Woodblock printing is one of the oldest publishing techniques. It came to Japan in the 8th century, used primarily in producing existing Buddhist texts and books of Chinese origins. But it’s not until the Late Edo period (17th to 19th century) that woodblock printing achieved the height of its potential as an art technique through the original works of Japanese artists called ukiyo-e.
It used to be that ukiyo-e is produced through a complex collaboration between the publisher, artist, engraver and printer. So it’s the norm for artists to work in a studio during those days. But as time progressed, there are those who chose to create their work from start to finish. This video is an interview with Takuji Hamanaka, showing the traditional technique for woodblock printing:
UKIYO-E: THEMES AND CHARACTERISTICS
Ukiyo-e literally means ‘pictures of the floating world’. Originally, ukiyo was a Buddhist term to express the impermanence of human life. However during the Edo period, it became synonymous to hedonistic pleasures of people who embraced them all the more for their ever changing nature. Also, people at this time enjoyed peace. People were able to read and enjoy leisure time. Ukiyo-e became the most sought-after art form among the commoners and became the most affordable, fastest medium of spreading fashion trends and information.
Ukiyo-e focused on the ordinary things in life. Images usually depict colored narratives and include animals, birds, landscapes and people from lower classes, like courtesans, sumo wrestlers or Kabuki actors. Generally, the artists use exaggerated foreshortening, asymmetry of design, imaginative cropping of figures and areas of flat (unshaded) color.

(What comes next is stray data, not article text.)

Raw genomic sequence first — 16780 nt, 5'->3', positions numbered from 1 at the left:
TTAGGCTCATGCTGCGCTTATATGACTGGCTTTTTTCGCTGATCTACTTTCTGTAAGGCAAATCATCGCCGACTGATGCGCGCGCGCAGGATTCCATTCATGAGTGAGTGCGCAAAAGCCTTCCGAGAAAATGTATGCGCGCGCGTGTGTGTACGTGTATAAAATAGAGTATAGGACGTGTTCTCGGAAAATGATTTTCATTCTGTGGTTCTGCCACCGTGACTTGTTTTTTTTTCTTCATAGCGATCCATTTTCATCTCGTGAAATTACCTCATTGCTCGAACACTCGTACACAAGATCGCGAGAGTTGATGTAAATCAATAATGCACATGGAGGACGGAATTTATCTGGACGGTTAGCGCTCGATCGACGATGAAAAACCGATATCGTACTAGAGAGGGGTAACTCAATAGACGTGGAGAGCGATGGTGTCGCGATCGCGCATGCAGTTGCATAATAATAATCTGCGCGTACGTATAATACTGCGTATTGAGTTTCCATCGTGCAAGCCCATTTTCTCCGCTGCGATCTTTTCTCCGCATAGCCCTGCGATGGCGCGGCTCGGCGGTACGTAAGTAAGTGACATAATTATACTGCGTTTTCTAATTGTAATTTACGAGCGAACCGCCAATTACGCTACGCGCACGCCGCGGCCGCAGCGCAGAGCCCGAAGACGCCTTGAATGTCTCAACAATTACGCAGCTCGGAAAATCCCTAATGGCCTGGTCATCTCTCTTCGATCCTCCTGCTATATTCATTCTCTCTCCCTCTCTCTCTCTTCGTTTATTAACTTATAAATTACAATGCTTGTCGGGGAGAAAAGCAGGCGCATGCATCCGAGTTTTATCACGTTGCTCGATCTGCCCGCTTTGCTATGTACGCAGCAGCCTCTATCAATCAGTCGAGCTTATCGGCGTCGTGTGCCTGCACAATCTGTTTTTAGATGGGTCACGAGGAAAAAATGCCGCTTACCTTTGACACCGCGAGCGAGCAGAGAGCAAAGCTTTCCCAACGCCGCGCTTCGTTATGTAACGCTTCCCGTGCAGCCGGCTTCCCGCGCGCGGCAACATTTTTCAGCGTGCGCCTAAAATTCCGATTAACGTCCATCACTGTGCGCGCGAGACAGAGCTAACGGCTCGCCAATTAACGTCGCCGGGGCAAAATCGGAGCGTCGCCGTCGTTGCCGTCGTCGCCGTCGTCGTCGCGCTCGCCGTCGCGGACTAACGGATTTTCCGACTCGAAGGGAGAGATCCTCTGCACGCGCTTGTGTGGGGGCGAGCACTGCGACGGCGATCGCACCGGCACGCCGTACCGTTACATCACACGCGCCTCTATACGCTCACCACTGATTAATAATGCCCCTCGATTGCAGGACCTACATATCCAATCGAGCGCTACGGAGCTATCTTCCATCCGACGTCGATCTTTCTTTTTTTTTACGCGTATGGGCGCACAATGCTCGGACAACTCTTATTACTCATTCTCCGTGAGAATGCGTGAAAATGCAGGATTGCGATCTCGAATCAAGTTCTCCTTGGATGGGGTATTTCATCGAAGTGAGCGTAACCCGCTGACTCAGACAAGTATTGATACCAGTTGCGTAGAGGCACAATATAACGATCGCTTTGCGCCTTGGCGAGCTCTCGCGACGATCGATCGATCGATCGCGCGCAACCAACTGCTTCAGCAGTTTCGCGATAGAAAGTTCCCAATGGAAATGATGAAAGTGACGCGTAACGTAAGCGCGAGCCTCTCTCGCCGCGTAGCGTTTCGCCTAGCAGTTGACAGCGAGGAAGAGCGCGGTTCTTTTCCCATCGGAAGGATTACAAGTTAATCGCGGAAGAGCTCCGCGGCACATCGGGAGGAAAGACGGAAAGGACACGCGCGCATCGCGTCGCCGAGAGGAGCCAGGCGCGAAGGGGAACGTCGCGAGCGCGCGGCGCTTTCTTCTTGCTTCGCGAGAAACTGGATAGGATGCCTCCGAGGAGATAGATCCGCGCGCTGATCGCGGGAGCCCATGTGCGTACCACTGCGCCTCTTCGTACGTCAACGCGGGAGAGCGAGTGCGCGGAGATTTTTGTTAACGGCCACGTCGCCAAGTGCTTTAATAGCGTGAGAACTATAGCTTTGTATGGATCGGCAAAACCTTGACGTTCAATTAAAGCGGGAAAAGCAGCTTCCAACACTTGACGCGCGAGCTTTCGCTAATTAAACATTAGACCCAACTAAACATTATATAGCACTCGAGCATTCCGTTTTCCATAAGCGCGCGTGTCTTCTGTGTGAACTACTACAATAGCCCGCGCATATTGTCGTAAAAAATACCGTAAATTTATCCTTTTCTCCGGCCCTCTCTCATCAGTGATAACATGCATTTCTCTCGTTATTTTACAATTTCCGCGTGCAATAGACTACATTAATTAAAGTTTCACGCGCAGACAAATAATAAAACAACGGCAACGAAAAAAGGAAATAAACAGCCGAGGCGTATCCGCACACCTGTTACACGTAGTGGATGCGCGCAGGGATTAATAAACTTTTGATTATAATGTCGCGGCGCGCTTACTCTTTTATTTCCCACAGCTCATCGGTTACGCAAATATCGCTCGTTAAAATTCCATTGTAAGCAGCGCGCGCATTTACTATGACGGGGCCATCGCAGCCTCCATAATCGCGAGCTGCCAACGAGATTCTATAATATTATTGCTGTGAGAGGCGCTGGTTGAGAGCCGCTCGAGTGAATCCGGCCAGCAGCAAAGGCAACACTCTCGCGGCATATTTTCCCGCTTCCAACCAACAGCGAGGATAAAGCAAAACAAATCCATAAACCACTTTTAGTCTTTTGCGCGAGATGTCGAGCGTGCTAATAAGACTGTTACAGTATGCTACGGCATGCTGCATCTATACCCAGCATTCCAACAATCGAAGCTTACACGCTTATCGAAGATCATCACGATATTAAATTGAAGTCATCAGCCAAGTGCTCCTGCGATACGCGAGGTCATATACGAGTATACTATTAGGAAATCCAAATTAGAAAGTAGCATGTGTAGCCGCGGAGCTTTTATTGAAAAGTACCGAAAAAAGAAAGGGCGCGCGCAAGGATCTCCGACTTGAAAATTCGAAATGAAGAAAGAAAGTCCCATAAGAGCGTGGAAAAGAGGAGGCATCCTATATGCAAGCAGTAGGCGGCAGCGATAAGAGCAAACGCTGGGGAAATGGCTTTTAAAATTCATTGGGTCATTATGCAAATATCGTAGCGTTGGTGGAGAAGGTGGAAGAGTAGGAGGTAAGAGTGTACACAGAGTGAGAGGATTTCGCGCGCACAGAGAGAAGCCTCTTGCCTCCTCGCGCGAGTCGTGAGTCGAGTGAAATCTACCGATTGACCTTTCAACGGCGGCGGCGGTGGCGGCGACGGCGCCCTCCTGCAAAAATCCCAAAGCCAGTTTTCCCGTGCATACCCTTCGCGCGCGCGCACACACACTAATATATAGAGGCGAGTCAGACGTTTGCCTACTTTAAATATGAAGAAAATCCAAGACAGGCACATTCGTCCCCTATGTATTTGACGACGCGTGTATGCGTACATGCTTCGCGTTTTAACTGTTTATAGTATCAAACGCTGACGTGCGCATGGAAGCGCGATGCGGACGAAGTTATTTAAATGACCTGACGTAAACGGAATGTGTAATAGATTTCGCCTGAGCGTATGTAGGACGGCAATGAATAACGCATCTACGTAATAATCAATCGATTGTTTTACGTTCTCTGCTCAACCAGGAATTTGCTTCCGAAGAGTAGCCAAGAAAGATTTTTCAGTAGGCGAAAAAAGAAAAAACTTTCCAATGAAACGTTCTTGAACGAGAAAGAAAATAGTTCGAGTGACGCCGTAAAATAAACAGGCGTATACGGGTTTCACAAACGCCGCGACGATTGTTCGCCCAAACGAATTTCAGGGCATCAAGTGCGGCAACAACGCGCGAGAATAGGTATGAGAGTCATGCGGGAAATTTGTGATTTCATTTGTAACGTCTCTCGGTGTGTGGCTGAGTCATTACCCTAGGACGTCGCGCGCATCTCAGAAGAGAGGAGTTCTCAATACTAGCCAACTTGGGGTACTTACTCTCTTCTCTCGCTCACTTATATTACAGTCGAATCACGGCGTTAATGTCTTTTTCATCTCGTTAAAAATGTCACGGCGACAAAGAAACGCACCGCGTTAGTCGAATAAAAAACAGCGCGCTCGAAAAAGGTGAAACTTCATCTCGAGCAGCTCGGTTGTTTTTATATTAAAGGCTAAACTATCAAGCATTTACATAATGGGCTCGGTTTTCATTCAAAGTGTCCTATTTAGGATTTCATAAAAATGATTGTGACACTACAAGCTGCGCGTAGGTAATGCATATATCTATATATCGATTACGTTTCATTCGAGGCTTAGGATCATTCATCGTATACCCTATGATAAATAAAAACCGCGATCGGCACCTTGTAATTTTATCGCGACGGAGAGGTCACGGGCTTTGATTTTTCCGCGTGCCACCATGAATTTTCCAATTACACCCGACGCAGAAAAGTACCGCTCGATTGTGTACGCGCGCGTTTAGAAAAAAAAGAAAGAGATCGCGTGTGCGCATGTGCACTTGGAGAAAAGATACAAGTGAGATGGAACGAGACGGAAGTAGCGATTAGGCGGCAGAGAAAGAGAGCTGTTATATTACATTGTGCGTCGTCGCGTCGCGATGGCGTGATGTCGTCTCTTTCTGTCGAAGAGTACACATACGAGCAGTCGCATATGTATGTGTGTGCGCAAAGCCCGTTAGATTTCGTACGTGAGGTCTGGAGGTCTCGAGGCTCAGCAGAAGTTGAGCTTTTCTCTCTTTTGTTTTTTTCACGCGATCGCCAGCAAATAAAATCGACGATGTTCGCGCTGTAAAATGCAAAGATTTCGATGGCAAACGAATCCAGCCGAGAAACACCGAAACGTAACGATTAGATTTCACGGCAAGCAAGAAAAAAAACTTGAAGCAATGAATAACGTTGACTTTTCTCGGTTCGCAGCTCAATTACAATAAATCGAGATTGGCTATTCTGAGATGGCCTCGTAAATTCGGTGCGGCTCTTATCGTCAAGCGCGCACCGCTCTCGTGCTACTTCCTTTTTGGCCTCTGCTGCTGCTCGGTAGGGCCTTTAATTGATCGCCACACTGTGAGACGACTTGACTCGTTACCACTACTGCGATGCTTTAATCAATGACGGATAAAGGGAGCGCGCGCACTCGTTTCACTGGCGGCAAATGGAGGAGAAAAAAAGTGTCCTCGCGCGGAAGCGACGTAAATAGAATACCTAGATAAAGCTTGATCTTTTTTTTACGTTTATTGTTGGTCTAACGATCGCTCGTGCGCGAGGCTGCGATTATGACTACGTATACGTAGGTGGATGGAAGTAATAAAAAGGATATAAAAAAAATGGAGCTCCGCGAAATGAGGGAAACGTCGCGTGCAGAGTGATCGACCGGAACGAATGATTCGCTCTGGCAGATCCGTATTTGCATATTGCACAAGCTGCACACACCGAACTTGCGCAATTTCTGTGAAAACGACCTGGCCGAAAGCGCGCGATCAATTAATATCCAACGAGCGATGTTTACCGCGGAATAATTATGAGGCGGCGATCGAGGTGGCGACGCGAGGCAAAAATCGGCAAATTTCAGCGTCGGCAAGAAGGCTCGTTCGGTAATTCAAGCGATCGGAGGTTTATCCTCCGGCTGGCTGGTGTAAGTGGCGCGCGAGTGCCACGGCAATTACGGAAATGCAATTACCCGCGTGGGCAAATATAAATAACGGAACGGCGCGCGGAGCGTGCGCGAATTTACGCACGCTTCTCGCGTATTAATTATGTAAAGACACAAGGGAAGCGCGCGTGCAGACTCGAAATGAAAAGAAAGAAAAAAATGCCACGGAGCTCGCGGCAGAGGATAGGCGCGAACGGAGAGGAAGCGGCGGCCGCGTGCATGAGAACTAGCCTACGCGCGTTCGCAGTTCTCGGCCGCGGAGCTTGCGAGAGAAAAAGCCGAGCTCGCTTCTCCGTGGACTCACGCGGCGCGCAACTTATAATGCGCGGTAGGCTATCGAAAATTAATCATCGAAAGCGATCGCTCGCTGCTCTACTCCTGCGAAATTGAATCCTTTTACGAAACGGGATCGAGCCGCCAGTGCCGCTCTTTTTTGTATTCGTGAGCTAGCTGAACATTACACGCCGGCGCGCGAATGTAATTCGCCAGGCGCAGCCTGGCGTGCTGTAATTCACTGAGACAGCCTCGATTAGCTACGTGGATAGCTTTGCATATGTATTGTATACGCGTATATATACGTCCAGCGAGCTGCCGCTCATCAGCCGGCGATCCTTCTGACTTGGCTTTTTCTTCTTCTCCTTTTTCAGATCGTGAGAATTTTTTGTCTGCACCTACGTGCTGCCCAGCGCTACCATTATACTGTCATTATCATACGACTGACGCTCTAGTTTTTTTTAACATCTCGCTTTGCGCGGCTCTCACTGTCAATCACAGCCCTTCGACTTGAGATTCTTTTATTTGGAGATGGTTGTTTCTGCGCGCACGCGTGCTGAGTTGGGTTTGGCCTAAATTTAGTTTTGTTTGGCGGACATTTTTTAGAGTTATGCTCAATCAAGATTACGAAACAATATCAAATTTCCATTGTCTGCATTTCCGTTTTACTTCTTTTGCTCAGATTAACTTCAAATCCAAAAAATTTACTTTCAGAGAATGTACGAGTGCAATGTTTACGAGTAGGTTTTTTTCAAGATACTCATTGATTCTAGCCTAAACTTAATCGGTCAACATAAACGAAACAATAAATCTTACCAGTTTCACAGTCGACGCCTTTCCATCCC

What follows are some works found at Ukiyo-e.org .It’s a database of over 200,000 prints, grouped according to artists and the time period they were made. It compiled works from the Early Mid-1700’s to the present time.
KITAGAWA UTAMARO (1753- 1806)
He is best known for his idealized portrayal of women in his works. It’s said that no one before him has ever captured a woman’s beauty as deeply as he did. According to Dieter Wanczura, he had experimented with some new techniques to display the flesh tones of his woman portraits in a different and softer manner.
KITAO MASAYOSHI (1764 – 1824)
UTAGAWA HIROSHIGE (1797 – 1858)
He’s dubbed as “the artist of rain, snow and mist”. His most popular series is the Fifty Three Stations of the Tokaido, which catapulted him to contemporary success.
KEISAI EISEN (1790 – 1848)
He’s notable for his works that feature bijin (beautiful women).
KATSUSHIKA HOKUSAI (1760 – 1849)
He’s the greatest master of Japanese landscape woodblock prints. His best work is the series, 36 Views of Mount Fuji.
Among his works, this my favorite. There is that serene contentment on the face of the subject though we know there is much to be desired from being a lowly fisherman. And this mood seemed to be reinforced by the gentle flow of the water in the background.
And of course, his work that made him immortal:
WORKS OF CONTEMPORARY UKIYO-E ARTISTS
Here we can see how the technology has progressed and how Western artistic styles influenced the modern woodblock prints.
I hope you find this collection interesting. Complement this article with Japanese byobu art we featured previously. May this deepen your appreciation of Asian art.
As always, thanks so much for dropping by!
Please see credits for featured image on the body of the article.